Blurry Lines? Non-Existent Lines.

Occasionally, I move the furniture around in my classroom.  I say occasionally, but my students (and definitely my colleagues) would use the word often.  Regardless, I feel the need to move around the physical space of my classroom several times throughout the school year.  I do it to accommodate small groups for upcoming book club discussions; to find as much quiet space for serious, independent writing as possible; to make room for a new student or to allow a specific student the opportunity to safely hide.  I also rearrange when one of my many old, gently used chairs finally needs to make its final exit to the dumpster.  But I do respect the physical space of my classroom and I give a lot of thought to the impact of that space on my students.  A lot of thought.

But I haven’t thought enough about helping them to find their space at home.  I am not equipped to give this advice…I am currently holed up in my bedroom while my husband and three kids find a way to reorganize our living room. We live in a small (just over 900 square feet) home with our overactive, overgrown 6 year old puppy and our postage stamp fenced-in yard.  Survival is the name of the game here, at least when it comes to finding your own space.   I read wherever I can find some quiet; I write in the early morning before anyone is awake.  I do not have an office or even a chair designated as mine.  Move your feet, lose your seat is not the law of the land, but it definitely sets the tone.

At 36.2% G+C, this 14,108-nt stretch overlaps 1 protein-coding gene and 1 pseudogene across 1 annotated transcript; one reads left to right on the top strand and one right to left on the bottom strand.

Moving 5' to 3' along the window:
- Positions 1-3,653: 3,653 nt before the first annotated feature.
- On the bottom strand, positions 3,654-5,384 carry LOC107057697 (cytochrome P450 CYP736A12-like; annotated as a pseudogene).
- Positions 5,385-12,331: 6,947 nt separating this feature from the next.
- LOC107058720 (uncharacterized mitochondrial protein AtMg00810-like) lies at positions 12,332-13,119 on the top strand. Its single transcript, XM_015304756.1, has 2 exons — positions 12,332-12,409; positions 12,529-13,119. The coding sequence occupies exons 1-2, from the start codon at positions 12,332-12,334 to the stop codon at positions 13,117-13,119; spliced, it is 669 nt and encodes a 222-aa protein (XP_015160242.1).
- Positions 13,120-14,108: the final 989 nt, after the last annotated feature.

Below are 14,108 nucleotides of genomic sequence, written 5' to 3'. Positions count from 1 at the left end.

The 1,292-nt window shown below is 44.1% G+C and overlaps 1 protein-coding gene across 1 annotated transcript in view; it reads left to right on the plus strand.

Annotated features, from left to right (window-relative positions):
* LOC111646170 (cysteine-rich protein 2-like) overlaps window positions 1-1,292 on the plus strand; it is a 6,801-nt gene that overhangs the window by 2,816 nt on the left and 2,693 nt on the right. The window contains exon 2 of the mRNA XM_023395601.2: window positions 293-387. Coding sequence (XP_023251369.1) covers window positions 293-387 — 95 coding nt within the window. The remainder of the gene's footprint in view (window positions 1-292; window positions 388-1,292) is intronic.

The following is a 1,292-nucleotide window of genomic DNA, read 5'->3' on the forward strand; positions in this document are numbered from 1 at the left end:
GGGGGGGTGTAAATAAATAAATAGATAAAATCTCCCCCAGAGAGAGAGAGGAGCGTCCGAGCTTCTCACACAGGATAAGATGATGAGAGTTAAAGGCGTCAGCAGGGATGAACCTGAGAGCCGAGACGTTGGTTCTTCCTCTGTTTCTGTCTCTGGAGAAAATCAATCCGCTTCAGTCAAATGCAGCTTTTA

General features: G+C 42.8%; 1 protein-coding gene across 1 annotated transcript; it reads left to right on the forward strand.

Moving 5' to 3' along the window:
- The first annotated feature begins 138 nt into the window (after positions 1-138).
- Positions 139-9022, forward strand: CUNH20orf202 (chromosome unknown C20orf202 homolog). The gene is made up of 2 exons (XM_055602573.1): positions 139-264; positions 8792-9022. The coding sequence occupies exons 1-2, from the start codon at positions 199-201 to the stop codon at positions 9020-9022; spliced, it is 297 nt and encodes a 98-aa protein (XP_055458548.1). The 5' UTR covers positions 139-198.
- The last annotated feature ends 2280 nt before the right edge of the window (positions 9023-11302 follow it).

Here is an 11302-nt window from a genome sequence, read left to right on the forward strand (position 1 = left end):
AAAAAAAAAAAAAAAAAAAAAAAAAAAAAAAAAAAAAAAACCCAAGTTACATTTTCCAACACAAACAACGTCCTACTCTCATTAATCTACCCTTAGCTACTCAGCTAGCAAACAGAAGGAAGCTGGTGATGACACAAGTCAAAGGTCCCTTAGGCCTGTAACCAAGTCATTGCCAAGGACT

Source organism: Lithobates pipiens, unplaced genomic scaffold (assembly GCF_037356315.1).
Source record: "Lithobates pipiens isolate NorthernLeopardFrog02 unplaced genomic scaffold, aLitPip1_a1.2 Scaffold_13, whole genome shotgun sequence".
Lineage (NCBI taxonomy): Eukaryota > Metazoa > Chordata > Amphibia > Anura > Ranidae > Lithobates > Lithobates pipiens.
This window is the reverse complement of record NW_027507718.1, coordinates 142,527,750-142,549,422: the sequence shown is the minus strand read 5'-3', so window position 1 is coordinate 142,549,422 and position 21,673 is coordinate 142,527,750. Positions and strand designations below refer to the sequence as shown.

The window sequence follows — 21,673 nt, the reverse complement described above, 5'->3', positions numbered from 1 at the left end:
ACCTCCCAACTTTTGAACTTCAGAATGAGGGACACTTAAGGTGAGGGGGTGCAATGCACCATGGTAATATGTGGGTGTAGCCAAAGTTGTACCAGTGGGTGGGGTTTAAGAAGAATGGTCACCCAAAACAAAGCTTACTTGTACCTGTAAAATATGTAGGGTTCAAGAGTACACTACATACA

About 15 years ago, I stopped assigning any homework.  Along with some members of my department, we agreed that the 80 minutes of class we had each day was enough and that the only “homework” that was necessary was independent reading.  When students fell behind on their writing, they would work with me during the school day; working from home was always a last resort because I didn’t want them to try to navigate the writing process without the resources and support that they had in our classroom workshop.   School was enough.

A few years later, I stopped bringing my work home.  We had our second child and it was clear that bringing home papers or trying to plan from home was almost impossible, so instead I stayed at school until my work was done, or went in at the crack of dawn.  I would rather log 10 or 11 hours a day at school than try to carve out the time at home.  School was for school and home was for home.  It was as simple as that.  I had drawn the line and it was clear.

And now?  I have no control over their environment.  I have made the master bedroom my command center, working from the warmth of my bed, away from the distraction and energy of the rest of the house.  I am giving them only homework.  Work to do at home.  My time is split sometimes hour by hour and even minute by minute…parenting, partnering, dog wrangling and teaching.

All lines have been erased.

 

 

 

 

4 thoughts on “Blurry Lines? Non-Existent Lines.

  1. “All lines have been erased.” I completely agree. Your thoughts about students’ home spaces for reading and learning have inspired me to add something along those lines to my words home to parents next week. Thank you. Good luck. ❤️

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  2. I love the title of your piece and how you craft your story to express it. We cannot make assumptions about students spaces and yet we can offer some tips and tricks in how to make it work the best for them like you have done with your own time and space. Thank you for sharing.

    Liked by 1 person

  3. I can connect to so much you say here, the patterns of your days—with writing in the early morning particularly—your attention to design spaces conducive to learning (my colleagues would say the same of me). As a retired teacher in a state that doesn’t have online learning in place throughout, I am both frustrated and relieved. Thanks for a post that beautifully captures the frustration, and I hope for your sake, some acceptance of our limitations.

    Liked by 1 person

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